• Oower Cleans – 5 sets of 3 reps
  • Bench Press – 3 sets of 8 reps
  • Squats – 5 sets of 5 reps
  • Chin-ups – 3 sets of 10 reps

Friday – Workout B

  • Deadlifts – 5 sets of 3 reps
  • Leg press – 3 sets of 10 reps
  • Shoulder press/military press – 3 sets of 8 reps
  • Dips – 3 sets of 10 reps

The above routine involves all of the main three exercises for powerlifters: bench press, squat and deadlift. The above routine also includes conjugated periodisation, rotating the repetition ranges and sets completed on the differing days of the week. Conjugated periodisation will allow for strength and power to be covered, as well as training in higher repetition and ‘mass’ ranges.

Strength Training

Muscular strength is defined as, ‘The maximal amount of force a muscle can exert with a single maximal effort’. Strength training often sees individuals work within the lower repetition ranges, such as 6×3, 4×6, 5×5, etc. For trainers interested in gaining strength, singles are often used to promote strength gains. Working at above 90% of the 1RM (repetition maximum) is favored during training with singles.

Starting off with a routine such as 5×5 is a good way of getting into the lower repetition ranges, rather than going straight into singles, doubles and triples straight away. It will give your body the chance to get used to the demands that are required of it, especially the ligaments and joints, as they will be taking on heavier lifts with lower repetitions. A good routine to start off with would be Frankie’s 5×5 routine. A good, solid routine, based on the principles of Frankie’s 5×5 is:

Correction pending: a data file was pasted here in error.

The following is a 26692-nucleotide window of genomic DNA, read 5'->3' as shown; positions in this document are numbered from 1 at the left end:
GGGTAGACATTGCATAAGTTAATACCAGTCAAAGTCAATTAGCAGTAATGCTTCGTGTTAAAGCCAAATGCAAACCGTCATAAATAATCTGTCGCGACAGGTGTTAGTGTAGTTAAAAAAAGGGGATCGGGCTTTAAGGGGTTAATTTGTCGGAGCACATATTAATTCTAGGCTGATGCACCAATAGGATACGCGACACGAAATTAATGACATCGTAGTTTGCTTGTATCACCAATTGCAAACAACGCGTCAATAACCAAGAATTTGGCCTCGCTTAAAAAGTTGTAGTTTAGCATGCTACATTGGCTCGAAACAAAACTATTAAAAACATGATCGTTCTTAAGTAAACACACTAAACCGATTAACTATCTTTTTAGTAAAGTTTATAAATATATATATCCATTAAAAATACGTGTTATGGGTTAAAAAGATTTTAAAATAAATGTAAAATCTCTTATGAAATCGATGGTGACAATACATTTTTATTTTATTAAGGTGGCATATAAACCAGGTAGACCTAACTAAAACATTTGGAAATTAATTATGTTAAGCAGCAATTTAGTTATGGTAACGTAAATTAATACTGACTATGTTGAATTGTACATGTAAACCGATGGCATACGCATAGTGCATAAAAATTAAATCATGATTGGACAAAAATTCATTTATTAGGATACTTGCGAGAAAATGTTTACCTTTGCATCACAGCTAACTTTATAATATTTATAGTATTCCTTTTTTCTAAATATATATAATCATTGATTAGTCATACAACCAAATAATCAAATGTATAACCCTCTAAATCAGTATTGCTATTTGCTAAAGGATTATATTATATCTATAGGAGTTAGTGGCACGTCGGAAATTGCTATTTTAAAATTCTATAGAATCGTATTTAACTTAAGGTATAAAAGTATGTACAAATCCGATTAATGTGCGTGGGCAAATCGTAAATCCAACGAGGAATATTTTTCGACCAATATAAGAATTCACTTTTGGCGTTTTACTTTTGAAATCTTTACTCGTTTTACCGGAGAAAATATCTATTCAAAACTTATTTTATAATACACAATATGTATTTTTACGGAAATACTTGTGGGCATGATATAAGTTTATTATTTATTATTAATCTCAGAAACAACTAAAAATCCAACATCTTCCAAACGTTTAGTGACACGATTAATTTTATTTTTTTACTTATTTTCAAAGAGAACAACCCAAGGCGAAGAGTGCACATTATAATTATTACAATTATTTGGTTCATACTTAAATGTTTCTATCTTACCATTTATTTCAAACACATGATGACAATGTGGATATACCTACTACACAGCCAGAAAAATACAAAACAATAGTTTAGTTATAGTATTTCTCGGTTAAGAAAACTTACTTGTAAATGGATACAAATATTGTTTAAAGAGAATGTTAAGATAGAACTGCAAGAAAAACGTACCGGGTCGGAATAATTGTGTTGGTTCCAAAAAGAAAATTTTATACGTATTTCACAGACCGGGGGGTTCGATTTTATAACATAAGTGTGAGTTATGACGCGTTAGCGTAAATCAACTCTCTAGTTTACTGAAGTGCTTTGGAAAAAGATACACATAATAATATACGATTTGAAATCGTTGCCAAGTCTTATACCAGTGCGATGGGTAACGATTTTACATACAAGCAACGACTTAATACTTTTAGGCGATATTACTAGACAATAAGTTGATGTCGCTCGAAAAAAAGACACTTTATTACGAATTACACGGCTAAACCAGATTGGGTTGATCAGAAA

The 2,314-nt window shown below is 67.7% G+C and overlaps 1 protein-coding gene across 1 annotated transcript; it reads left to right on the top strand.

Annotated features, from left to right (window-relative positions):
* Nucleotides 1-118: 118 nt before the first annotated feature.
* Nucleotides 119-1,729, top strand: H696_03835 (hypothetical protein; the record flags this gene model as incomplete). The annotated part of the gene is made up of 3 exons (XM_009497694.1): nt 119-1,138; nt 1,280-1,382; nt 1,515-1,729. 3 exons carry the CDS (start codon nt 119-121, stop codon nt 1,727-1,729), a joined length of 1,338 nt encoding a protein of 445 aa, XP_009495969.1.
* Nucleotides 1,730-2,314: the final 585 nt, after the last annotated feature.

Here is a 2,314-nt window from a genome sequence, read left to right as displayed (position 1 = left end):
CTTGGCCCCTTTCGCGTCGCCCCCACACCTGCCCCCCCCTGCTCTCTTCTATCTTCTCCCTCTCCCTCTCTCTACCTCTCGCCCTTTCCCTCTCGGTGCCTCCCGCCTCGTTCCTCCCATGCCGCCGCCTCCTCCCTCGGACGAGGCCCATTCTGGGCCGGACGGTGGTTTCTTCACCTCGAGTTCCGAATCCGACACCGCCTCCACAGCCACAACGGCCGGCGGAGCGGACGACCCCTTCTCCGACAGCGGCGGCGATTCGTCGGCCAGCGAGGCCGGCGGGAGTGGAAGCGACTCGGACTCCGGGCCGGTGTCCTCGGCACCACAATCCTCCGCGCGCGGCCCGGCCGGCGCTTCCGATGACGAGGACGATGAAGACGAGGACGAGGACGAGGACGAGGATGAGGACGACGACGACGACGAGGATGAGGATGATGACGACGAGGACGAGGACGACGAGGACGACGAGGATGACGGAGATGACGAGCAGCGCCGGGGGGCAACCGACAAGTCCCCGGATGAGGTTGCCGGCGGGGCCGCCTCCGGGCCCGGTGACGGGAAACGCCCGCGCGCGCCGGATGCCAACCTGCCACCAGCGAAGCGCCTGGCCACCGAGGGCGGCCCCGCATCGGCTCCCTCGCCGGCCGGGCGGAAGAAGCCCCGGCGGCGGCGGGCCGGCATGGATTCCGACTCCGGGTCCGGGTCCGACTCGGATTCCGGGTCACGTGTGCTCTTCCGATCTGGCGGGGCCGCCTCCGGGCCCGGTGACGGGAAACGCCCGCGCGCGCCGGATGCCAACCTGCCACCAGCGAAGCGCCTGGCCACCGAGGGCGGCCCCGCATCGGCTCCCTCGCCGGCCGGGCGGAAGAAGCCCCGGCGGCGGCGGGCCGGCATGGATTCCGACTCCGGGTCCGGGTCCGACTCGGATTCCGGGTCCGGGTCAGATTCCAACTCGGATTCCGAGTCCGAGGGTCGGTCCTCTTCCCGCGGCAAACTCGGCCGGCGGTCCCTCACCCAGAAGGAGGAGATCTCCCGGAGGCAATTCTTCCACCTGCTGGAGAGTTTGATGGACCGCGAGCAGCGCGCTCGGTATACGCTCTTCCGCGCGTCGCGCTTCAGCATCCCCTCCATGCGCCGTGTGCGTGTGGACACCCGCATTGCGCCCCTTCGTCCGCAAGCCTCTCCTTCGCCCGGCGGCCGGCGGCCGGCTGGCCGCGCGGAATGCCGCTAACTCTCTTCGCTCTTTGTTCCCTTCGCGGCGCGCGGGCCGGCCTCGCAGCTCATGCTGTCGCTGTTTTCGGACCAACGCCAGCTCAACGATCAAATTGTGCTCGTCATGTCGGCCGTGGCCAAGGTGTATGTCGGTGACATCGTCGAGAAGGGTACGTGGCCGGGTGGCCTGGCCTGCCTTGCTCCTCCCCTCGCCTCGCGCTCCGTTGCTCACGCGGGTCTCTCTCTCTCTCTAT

Day 1

  • Deadlifts – 5×5
  • Dumbell rows – 5×5
  • Barbell curls – 5×5

Day 2

  • Barbell bench press – 5×5
  • Dumbell shoulder press – 5×5
  • Close grip bench press – 5×5

Day 3

  • Squats – 5×5
  • Stiff leg deadlifts – 5×5
  • Calf raises – 3×20
  • Weighted crunches – 3×12.

If a new trainer wishes to utilise lower repetition ranges, I recommend Rippetoe’s Routine, Starting Strength. The routine is great for new trainers and works within the lower repetition ranges:

Week 1

  • Monday – Workout A
  • Wednesday -Workout B
  • Friday – Workout A

Week 2

  • Monday – Workout B
  • Wednesday – Workout A
  • Friday – Workout B

Workout A

  • Squats – 3×5
  • Bench press – 3×5
  • Deadlifts – 1×5
  • Dips – 2×8 (optional)

Workout B

  • Squats – 3×5
  • Military press – 3×5
  • Barbell rows – 3×5
  • Chinups – 2×8 (optional)

Both of the above routines provide an excellent basis to improve upon. The routines above cover the major compound movements, as well as some accessory and isolation work. Rippetoe’s routine has provided many people with increases in strength as well as mass and is an excellent un-complicated routine.

Cycling repetition ranges is often a way to overcome plateaus during training. Trainers often get stuck on a weight that they can’t seem to increase for a prolonged period of time. When a trainer stagnates in a repetition range of 8-10 reps, then a decrease in the repetitions can often see that individual overcome their plateau. The individual can then work at 6-8 reps for a prolonged period of time, before going back to 8-10 repetitions, to again progress from there.